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  • replied
    I've tried my theory of bending the normal. Currently, I'm just creating a dot product from the camera to surface point direction and the vertex normal. And use that with an eyeballed curve to bend the normal towards the camera.
    Example with a light shining towards the camera and roughness values of 1 and 0.25.
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    It's less pronounced with a light behind the camera but still a clear improvement (only roughness 1 here)
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  • replied
    I don't think it has been mentioned yet, but a big part could also be that the average visible normal on a 3-dimensional ground starts to shift significantly at grazing angles. The strength of that effect depends on how much height the material relative to the detail size has. I've done a quick test for it in Blender, comparing normal mapped planes with actual geometry. (And really this effect is in no way specific to only landscapes anyway, something like a wool sweater would display the same behavior):
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    A quick solution could be to bend the normal towards the camera, but that would require further testing.

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  • replied
    Unreal's shading model has always been pretty good compared to anything else on out there when it comes to game engines, so I would be surprised if they got this wrong specifically on the landscapes. So first, I've made a flat landscape and a simple mesh plane and aligned them next to each other with no gap. Then I've put a fully rough material on it and captured a screenshot:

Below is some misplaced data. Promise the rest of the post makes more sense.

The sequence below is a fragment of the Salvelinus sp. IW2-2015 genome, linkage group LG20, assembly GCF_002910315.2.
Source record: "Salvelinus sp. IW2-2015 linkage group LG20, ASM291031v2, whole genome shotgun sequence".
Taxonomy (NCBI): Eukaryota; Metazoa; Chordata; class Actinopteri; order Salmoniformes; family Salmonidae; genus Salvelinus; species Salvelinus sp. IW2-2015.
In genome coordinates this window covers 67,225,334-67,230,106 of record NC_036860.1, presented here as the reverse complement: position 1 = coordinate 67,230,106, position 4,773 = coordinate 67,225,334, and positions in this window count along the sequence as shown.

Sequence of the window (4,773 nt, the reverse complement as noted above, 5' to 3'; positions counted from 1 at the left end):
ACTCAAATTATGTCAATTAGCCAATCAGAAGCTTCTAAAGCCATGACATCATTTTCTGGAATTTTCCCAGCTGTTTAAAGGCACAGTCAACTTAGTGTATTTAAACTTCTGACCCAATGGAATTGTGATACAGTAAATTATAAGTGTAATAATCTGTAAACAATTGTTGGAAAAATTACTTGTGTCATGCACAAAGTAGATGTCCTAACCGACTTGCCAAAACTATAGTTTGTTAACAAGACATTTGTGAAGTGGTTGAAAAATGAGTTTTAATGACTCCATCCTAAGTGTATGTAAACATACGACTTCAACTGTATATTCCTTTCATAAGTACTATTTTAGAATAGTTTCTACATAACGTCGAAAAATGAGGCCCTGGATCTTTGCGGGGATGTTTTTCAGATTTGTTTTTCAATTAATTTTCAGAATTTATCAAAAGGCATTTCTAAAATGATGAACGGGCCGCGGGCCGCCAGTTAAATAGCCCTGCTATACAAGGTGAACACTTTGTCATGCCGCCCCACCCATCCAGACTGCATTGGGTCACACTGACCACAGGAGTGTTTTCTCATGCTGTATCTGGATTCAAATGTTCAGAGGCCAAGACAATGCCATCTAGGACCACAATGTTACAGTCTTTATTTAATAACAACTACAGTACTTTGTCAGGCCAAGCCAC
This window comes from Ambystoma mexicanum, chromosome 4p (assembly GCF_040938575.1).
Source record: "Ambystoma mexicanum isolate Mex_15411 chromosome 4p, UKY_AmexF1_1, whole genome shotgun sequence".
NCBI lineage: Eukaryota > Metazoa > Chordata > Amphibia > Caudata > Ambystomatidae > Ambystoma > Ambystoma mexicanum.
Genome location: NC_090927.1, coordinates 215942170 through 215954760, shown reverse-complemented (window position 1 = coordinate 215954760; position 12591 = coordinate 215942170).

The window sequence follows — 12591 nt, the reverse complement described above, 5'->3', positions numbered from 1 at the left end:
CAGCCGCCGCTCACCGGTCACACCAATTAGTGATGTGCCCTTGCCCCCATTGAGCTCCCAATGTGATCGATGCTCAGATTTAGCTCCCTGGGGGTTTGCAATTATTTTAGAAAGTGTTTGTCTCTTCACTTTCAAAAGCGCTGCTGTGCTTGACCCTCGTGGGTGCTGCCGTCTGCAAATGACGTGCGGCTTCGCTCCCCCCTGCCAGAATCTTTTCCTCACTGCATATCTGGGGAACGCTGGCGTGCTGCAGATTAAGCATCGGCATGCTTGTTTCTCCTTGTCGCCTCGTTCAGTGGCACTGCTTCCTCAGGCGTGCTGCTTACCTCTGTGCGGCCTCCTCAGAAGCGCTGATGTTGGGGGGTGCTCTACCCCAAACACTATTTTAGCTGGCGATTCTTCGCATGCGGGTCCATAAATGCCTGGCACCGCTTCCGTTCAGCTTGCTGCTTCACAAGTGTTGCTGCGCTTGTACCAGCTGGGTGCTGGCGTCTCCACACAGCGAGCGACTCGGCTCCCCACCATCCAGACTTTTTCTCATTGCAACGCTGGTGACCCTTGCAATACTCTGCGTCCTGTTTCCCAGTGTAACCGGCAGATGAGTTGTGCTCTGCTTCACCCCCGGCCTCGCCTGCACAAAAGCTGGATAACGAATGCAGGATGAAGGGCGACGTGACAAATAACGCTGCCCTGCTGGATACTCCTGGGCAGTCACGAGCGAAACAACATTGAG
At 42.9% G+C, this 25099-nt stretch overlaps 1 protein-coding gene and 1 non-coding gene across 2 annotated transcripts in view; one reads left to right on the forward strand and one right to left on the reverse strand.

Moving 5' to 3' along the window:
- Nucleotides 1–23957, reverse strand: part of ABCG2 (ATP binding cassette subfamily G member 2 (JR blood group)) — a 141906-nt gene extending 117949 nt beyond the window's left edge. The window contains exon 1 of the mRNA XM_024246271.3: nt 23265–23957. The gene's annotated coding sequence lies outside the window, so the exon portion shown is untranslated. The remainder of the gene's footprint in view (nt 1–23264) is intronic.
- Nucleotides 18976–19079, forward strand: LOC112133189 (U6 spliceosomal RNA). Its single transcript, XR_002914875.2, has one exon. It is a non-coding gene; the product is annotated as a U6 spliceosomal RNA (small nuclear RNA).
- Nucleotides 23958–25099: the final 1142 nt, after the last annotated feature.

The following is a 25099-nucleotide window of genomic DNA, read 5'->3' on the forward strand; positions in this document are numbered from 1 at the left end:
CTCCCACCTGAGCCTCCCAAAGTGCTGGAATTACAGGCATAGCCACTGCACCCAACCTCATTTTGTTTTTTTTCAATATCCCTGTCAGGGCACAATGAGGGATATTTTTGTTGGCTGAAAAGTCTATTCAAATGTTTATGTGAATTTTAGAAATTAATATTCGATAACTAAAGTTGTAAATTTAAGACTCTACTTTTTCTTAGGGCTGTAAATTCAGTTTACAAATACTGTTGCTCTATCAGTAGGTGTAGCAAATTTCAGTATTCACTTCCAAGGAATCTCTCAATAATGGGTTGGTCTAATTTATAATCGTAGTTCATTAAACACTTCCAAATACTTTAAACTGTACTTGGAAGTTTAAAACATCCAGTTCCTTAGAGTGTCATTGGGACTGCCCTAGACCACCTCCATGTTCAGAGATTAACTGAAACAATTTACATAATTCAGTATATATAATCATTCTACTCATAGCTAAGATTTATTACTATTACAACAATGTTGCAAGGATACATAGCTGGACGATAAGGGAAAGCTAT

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ID:	1680019You can see there's absolutely no visible seam. So we can safely assume that the material shading is not handled any different for landscapes, compared to static or skeletal meshes.

    Next, I've introduced PBR texture set, some classic random megascans:
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    And yes, it indeed does look a bit slimey at the distance, not like a rough dry grass. But here's what happens when I turn of mip mapping for all the maps:
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    This is the actual roughness I'd expect to see.

    This is the ages old problem of game engine texture filtering not being anywhere near the quality of the texture filtering of offline renderers. But handling mip mapping imprecision at distance by introducing some weird roughness bias parameter specifically for landscape use would not be a fortunate solution for this I am afraid.

    Anyway, it does not make sense to conflate it with Unity's bug of handling roughness of landscape materials differently depending on gamma space. Unity has special shader for landscape which can't be used for static meshes and vice versa. This shader had probably some hard coded gamma math for textures which did not properly updated when the switch between linear and sRGB space was added to Unity. It's definitely not the same issue, or even similar.